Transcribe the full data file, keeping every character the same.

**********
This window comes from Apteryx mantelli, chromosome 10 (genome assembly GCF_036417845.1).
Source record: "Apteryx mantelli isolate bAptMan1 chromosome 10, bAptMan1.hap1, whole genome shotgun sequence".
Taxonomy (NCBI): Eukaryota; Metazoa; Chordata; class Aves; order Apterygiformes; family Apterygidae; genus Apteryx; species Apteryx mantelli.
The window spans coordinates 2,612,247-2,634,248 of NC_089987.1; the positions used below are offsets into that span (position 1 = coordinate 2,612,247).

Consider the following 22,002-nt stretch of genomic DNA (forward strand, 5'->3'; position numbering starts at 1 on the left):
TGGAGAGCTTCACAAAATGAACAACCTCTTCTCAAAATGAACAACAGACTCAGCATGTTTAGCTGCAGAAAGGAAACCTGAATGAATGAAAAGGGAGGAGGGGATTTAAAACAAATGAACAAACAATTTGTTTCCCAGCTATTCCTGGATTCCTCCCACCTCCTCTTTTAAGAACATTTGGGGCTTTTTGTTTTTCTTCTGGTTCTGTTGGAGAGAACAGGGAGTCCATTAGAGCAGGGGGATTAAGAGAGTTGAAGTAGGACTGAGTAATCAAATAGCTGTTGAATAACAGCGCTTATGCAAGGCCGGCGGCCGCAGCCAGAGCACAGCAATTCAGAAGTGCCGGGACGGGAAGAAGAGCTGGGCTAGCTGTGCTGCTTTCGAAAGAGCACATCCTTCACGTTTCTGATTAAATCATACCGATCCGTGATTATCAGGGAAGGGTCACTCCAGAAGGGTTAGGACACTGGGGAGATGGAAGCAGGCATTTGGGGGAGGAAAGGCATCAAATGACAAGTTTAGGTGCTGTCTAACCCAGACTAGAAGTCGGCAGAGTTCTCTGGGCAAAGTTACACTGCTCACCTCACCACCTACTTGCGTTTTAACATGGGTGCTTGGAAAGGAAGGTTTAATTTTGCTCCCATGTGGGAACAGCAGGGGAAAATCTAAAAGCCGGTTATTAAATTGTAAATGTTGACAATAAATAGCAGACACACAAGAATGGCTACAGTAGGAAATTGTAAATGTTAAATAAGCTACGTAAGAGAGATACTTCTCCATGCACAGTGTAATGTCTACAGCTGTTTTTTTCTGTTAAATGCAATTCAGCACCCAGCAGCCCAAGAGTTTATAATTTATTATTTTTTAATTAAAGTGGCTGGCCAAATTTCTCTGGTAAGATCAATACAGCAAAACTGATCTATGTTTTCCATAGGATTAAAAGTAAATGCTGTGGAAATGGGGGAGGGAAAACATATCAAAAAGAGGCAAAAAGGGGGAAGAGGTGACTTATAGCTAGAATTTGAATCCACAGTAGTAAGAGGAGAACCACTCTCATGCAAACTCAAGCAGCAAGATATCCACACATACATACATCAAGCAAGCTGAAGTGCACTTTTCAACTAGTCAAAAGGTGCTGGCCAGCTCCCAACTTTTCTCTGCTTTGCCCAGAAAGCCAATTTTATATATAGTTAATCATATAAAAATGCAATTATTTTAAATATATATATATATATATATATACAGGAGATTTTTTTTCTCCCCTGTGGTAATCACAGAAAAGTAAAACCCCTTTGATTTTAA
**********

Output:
This window comes from Apteryx mantelli, chromosome 10 (genome assembly GCF_036417845.1).
Source record: "Apteryx mantelli isolate bAptMan1 chromosome 10, bAptMan1.hap1, whole genome shotgun sequence".
Taxonomy (NCBI): Eukaryota; Metazoa; Chordata; class Aves; order Apterygiformes; family Apterygidae; genus Apteryx; species Apteryx mantelli.
The window spans coordinates 2,612,247-2,634,248 of NC_089987.1; the positions used below are offsets into that span (position 1 = coordinate 2,612,247).

Consider the following 22,002-nt stretch of genomic DNA (forward strand, 5'->3'; position numbering starts at 1 on the left):
TGGAGAGCTTCACAAAATGAACAACCTCTTCTCAAAATGAACAACAGACTCAGCATGTTTAGCTGCAGAAAGGAAACCTGAATGAATGAAAAGGGAGGAGGGGATTTAAAACAAATGAACAAACAATTTGTTTCCCAGCTATTCCTGGATTCCTCCCACCTCCTCTTTTAAGAACATTTGGGGCTTTTTGTTTTTCTTCTGGTTCTGTTGGAGAGAACAGGGAGTCCATTAGAGCAGGGGGATTAAGAGAGTTGAAGTAGGACTGAGTAATCAAATAGCTGTTGAATAACAGCGCTTATGCAAGGCCGGCGGCCGCAGCCAGAGCACAGCAATTCAGAAGTGCCGGGACGGGAAGAAGAGCTGGGCTAGCTGTGCTGCTTTCGAAAGAGCACATCCTTCACGTTTCTGATTAAATCATACCGATCCGTGATTATCAGGGAAGGGTCACTCCAGAAGGGTTAGGACACTGGGGAGATGGAAGCAGGCATTTGGGGGAGGAAAGGCATCAAATGACAAGTTTAGGTGCTGTCTAACCCAGACTAGAAGTCGGCAGAGTTCTCTGGGCAAAGTTACACTGCTCACCTCACCACCTACTTGCGTTTTAACATGGGTGCTTGGAAAGGAAGGTTTAATTTTGCTCCCATGTGGGAACAGCAGGGGAAAATCTAAAAGCCGGTTATTAAATTGTAAATGTTGACAATAAATAGCAGACACACAAGAATGGCTACAGTAGGAAATTGTAAATGTTAAATAAGCTACGTAAGAGAGATACTTCTCCATGCACAGTGTAATGTCTACAGCTGTTTTTTTCTGTTAAATGCAATTCAGCACCCAGCAGCCCAAGAGTTTATAATTTATTATTTTTTAATTAAAGTGGCTGGCCAAATTTCTCTGGTAAGATCAATACAGCAAAACTGATCTATGTTTTCCATAGGATTAAAAGTAAATGCTGTGGAAATGGGGGAGGGAAAACATATCAAAAAGAGGCAAAAAGGGGGAAGAGGTGACTTATAGCTAGAATTTGAATCCACAGTAGTAAGAGGAGAACCACTCTCATGCAAACTCAAGCAGCAAGATATCCACACATACATACATCAAGCAAGCTGAAGTGCACTTTTCAACTAGTCAAAAGGTGCTGGCCAGCTCCCAACTTTTCTCTGCTTTGCCCAGAAAGCCAATTTTATATATAGTTAATCATATAAAAATGCAATTATTTTAAATATATATATATATATATATATACAGGAGATTTTTTTTCTCCCCTGTGGTAATCACAGAAAAGTAAAACCCCTTTGATTTTAA